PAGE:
Authors:Katy Börner, Weixia Huang, Micah Linnemeier, Russell Duhon, Patrick Phillips, Nianli Ma, Angela Zoss, Hanning Guo, and Mark Price
The enormous increase in digital scholarly data and computing power combined with recent advances in text mining, linguistics,
network science, and scientometrics make it possible to scientifically study the structure and evolution of science on a large
scale. This paper discusses the challenges of this ‘BIG science of science’—also called ‘computational scientometrics’ research—in
terms of data access, algorithm scalability, repeatability, as well as result communication and interpretation. It then introduces
two infrastructures: (1) the Scholarly Database (SDB) (http://sdb.slis.indiana.edu), which provides free online access to 22 million scholarly records—papers, patents, and funding awards which can be cross-searched
and downloaded as dumps, and (2) Scientometrics-relevant plug-ins of the open-source Network Workbench (NWB) Tool (http://nwb.slis.indiana.edu). The utility of these infrastructures is then exemplarily demonstrated in three studies: a comparison of the funding portfolios
and co-investigator networks of different universities, an examination of paper-citation and co-author networks of major network
science researchers, and an analysis of topic bursts in streams of text. The article concludes with a discussion of related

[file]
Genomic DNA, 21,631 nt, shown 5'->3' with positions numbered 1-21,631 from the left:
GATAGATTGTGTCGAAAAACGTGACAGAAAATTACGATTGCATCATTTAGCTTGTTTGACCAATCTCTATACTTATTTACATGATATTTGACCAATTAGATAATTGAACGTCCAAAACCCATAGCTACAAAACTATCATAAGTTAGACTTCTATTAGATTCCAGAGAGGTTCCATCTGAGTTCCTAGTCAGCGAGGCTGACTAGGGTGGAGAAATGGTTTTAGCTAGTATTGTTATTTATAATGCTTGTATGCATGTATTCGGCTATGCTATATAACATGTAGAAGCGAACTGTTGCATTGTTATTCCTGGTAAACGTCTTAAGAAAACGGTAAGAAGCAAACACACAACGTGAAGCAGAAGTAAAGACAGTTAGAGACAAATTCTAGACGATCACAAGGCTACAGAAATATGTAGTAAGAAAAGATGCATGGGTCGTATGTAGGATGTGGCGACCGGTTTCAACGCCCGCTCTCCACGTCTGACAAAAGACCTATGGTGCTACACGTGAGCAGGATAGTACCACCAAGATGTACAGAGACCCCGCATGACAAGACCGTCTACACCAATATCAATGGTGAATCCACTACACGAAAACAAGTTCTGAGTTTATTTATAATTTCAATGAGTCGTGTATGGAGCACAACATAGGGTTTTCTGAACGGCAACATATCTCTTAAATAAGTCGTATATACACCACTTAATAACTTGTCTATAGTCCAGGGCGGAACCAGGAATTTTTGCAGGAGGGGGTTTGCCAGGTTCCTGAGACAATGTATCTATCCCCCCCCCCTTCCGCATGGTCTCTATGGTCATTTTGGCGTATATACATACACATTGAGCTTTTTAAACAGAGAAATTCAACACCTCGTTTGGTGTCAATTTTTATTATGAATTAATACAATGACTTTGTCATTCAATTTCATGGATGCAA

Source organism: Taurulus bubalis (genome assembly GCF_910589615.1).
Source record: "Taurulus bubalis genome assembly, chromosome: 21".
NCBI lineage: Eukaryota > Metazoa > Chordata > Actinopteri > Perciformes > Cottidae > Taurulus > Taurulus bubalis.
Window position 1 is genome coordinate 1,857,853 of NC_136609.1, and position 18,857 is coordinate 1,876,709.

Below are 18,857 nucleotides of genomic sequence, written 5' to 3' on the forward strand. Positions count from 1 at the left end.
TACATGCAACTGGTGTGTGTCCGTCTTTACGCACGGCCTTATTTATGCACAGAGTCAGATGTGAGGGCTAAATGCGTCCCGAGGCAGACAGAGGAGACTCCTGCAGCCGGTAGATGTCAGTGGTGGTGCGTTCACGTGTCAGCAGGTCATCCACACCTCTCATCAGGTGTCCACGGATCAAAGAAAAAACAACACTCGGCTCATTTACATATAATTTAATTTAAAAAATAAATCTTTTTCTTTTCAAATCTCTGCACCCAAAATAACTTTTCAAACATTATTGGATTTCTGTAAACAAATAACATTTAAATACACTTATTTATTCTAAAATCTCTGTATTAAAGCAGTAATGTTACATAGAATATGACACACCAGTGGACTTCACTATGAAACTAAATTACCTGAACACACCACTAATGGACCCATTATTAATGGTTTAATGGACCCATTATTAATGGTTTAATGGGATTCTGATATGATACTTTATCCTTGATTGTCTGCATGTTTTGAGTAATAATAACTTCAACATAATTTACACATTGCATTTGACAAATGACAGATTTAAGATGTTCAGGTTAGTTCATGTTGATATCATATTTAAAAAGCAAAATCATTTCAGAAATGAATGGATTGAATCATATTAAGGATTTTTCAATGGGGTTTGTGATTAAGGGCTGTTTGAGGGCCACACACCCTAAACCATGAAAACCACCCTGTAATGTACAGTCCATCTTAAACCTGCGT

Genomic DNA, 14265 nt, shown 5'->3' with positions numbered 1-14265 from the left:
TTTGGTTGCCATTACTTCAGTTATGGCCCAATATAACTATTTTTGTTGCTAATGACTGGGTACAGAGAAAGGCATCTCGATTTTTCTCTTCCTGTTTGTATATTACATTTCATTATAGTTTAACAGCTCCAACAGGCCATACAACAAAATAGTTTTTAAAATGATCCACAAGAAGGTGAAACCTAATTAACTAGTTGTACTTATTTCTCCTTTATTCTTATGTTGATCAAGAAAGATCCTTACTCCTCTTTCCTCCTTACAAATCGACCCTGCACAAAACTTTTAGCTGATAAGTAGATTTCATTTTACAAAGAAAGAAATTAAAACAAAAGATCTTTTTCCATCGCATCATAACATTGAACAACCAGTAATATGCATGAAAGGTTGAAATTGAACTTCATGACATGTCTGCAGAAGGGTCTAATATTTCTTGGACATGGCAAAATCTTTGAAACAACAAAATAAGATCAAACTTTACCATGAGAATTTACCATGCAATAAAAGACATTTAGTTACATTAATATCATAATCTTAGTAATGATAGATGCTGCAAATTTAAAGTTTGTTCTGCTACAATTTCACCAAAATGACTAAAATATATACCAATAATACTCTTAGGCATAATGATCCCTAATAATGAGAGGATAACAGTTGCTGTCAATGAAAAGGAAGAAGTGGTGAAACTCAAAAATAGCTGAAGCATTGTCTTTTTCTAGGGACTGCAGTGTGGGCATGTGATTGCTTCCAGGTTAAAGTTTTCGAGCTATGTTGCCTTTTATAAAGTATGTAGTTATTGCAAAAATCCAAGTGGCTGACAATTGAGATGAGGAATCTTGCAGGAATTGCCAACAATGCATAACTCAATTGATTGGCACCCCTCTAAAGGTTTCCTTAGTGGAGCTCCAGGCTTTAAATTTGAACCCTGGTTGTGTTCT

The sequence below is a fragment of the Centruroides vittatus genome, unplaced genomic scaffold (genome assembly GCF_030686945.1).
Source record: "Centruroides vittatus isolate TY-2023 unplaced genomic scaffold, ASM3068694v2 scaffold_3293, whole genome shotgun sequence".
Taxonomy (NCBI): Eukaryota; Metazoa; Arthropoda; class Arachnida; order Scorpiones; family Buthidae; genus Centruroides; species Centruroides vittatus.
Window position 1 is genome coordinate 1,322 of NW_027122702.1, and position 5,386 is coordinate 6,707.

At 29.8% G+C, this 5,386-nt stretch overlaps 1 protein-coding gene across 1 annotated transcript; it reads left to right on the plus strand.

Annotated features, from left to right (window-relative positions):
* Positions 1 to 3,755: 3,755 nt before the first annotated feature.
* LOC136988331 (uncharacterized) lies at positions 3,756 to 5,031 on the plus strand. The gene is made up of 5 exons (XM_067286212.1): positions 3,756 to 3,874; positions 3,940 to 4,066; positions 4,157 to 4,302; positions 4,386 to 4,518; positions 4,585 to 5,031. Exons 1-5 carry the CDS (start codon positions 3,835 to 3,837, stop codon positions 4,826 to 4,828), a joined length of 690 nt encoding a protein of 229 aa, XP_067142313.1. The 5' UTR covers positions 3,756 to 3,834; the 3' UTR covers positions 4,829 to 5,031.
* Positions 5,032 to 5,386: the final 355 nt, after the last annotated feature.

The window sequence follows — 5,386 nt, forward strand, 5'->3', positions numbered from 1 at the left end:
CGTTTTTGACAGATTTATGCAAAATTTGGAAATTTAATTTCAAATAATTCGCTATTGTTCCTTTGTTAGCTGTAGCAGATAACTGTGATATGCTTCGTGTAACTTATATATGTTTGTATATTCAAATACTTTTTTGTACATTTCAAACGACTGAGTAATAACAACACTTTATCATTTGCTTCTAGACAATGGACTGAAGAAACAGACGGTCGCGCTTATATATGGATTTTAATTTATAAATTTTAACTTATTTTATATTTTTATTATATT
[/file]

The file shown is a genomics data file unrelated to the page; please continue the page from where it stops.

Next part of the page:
work that aims to provide practically useful and theoretically grounded cyberinfrastructure in support of computational scientometrics
research, education and practice.
Authors:Kevin Boyack, Katy Börner, and Richard Klavans
How does our collective scholarly knowledge grow over time? What major areas of science exist and how are they interlinked?
Which areas are major knowledge producers; which ones are consumers? Computational scientometrics — the application of bibliometric/scientometric
methods to large-scale scholarly datasets — and the communication of results via maps of science might help us answer these
questions. This paper represents the results of a prototype study that aims to map the structure and evolution of chemistry
research over a 30 year time frame. Information from the combined Science (SCIE) and Social Science (SSCI) Citations Indexes
from 2002 was used to generate a disciplinary map of 7,227 journals and 671 journal clusters. Clusters relevant to study the
structure and evolution of chemistry were identified using JCR categories and were further clustered into 14 disciplines.
The changing scientific composition of these 14 disciplines and their knowledge exchange via citation linkages was computed.
Major changes on the dominance, influence, and role of Chemistry, Biology, Biochemistry, and Bioengineering over these 30
years are discussed. The paper concludes with suggestions for future work.